Crypto.com Denies Allegations of Misleading Trading Practices, Faces Regulatory Scrutiny Over Proprietary Trading Concerns

According to insider sources cited by The Financial Times, Crypto.com, the Singapore-based cryptocurrency alternate platform, allegedly operates an in-house buying and selling and market-making staff whose major goal is to generate income relatively than facilitate buying and selling. 

However, executives at Crypto.com have issued a solemn declaration to exterior buying and selling corporations, asserting that the corporate doesn’t interact in any buying and selling actions. Furthermore, workers of the platform have been instructed to disavow any involvement in inside market-making operations.

Crypto.com promptly responded to the allegations, stating that they haven’t instructed their workers to supply false data to different market members. The platform acknowledges the presence of an inside market maker, which operates on the Crypto.com buying and selling platform. They declare that this inside market maker receives the identical remedy as third-party market makers, contributing to a platform characterised by slender spreads and environment friendly markets. The firm emphasizes that almost all of its income comes from its retail buying and selling utility, the place Crypto.com acts because the counterparty to clients in a dealer mannequin. To guarantee threat neutrality, the Crypto.com buying and selling staff hedges these positions by buying and selling throughout a number of platforms, together with their very own. They assert that each one members on the platform, together with market makers, are handled equally, and the corporate doesn’t depend on proprietary buying and selling as a supply of earnings.

In mild of latest allegations surrounding Crypto.com’s proprietary buying and selling practices, considerations have been raised concerning the potential misuse of person knowledge and the affect on market liquidity. While hedged market making has been touted as a method to bolster liquidity, regulators sometimes view proprietary buying and selling with suspicion, citing the alternate’s entry to delicate person buying and selling knowledge as a big threat. Notably, on May 23, the Securities and Futures Commission (SFC) of Hong Kong issued regulatory necessities for digital asset buying and selling platform operators, imposing an entire ban on proprietary buying and selling actions.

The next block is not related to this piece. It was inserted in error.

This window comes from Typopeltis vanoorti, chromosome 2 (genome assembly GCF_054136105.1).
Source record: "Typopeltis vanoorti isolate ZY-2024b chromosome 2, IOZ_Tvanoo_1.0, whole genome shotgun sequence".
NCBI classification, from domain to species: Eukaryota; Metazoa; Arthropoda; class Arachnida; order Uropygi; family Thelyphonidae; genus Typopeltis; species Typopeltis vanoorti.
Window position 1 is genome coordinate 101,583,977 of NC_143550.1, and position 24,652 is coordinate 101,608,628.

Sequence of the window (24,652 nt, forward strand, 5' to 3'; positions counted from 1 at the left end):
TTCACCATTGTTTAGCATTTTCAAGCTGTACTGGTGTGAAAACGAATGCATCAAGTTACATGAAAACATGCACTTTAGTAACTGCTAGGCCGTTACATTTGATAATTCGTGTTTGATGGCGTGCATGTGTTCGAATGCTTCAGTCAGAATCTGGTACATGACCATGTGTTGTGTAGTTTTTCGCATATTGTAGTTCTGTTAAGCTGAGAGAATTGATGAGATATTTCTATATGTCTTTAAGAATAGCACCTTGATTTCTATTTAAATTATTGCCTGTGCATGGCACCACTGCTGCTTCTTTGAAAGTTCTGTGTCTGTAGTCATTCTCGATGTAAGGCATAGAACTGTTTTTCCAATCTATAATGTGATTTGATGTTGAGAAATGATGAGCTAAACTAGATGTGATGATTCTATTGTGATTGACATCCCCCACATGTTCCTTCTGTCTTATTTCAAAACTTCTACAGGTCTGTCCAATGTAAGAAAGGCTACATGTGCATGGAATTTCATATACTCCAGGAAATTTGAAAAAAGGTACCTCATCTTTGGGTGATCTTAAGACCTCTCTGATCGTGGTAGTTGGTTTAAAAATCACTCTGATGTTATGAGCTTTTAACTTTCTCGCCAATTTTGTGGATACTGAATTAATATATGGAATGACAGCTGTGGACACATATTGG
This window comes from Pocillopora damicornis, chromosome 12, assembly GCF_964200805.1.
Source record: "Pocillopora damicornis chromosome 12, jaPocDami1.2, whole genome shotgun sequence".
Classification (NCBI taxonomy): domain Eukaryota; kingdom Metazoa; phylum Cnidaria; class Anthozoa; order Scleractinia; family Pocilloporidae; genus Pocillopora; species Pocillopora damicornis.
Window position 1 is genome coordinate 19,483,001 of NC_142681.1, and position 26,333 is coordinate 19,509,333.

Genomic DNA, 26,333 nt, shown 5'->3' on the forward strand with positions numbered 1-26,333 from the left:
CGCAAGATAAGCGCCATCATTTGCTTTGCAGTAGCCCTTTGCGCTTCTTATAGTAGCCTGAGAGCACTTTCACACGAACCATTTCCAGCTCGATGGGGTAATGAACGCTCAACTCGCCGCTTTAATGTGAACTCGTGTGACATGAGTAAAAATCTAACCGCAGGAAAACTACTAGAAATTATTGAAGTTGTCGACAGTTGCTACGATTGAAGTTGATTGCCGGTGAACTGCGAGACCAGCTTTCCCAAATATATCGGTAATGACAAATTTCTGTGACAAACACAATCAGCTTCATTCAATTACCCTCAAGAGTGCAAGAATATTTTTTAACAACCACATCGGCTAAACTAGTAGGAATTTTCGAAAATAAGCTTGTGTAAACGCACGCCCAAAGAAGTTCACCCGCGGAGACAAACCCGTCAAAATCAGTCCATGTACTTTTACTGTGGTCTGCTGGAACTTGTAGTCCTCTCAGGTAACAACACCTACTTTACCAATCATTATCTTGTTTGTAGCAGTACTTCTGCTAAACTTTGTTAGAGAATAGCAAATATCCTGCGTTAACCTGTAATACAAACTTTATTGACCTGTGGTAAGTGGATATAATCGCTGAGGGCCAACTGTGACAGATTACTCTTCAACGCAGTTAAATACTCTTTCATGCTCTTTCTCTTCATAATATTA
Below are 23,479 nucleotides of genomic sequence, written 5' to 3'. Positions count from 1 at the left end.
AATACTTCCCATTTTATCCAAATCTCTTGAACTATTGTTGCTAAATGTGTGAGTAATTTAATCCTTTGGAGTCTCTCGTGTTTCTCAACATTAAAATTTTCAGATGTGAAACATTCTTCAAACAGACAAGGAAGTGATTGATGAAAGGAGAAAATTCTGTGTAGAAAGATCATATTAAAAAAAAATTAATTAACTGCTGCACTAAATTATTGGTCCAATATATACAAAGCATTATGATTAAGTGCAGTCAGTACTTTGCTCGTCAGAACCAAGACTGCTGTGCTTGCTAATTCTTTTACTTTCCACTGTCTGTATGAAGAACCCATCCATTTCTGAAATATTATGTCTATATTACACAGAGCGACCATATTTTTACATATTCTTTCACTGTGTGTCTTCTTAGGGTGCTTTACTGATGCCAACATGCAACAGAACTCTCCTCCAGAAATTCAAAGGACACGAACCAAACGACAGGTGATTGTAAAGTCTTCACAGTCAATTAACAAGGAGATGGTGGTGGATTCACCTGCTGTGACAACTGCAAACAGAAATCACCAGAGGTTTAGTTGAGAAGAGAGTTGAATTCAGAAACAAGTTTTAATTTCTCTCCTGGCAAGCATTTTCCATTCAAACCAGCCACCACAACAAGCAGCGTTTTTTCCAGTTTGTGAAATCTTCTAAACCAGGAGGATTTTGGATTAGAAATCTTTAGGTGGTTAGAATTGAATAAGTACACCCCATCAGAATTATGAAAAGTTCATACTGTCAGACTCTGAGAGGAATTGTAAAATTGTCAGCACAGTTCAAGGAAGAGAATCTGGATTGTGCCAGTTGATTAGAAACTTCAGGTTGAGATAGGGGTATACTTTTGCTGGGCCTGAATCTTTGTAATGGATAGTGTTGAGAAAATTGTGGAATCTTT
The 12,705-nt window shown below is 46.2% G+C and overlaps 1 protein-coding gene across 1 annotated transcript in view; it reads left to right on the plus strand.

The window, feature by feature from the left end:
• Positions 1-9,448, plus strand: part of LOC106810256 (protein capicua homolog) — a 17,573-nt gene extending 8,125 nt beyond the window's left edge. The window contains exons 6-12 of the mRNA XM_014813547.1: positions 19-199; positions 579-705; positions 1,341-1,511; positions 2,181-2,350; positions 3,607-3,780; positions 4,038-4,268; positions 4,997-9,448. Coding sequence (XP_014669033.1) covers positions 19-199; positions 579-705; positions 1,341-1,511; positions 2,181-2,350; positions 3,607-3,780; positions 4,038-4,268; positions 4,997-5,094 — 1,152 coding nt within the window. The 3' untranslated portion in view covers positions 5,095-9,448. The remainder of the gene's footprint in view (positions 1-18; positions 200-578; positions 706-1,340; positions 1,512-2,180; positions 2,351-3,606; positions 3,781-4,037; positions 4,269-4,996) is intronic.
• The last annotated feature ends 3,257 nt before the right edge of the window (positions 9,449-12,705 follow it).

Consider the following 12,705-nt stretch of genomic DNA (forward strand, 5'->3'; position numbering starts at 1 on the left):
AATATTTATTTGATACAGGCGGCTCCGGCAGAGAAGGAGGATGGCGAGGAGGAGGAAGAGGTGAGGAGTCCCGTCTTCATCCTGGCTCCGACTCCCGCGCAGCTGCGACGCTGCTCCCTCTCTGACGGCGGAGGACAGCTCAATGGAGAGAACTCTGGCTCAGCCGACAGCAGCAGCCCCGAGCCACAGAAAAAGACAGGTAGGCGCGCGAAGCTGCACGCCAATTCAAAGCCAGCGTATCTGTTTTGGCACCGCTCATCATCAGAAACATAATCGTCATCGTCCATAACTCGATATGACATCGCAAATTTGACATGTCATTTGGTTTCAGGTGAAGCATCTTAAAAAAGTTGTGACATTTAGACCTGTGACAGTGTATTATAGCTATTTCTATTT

The SFC’s regulatory framework explicitly addresses the problem, stating, “With regard to proprietary trading, we agree that liquidity on a trading platform is important for clients. Hence, the SFC allows market-making activities to be conducted by third-party market makers. However, the current prohibition on proprietary trading is all-encompassing and effectively prohibits even the group companies of a licensed virtual asset trading platform from holding any positions in virtual assets.”

The ban on proprietary buying and selling stems from considerations surrounding the potential conflicts of curiosity and abuse of person knowledge that may come up when an alternate engages in such actions. Regulators argue that by accessing buying and selling knowledge, alternate house owners can exploit it to their benefit, resulting in unfair practices and potential market manipulation.

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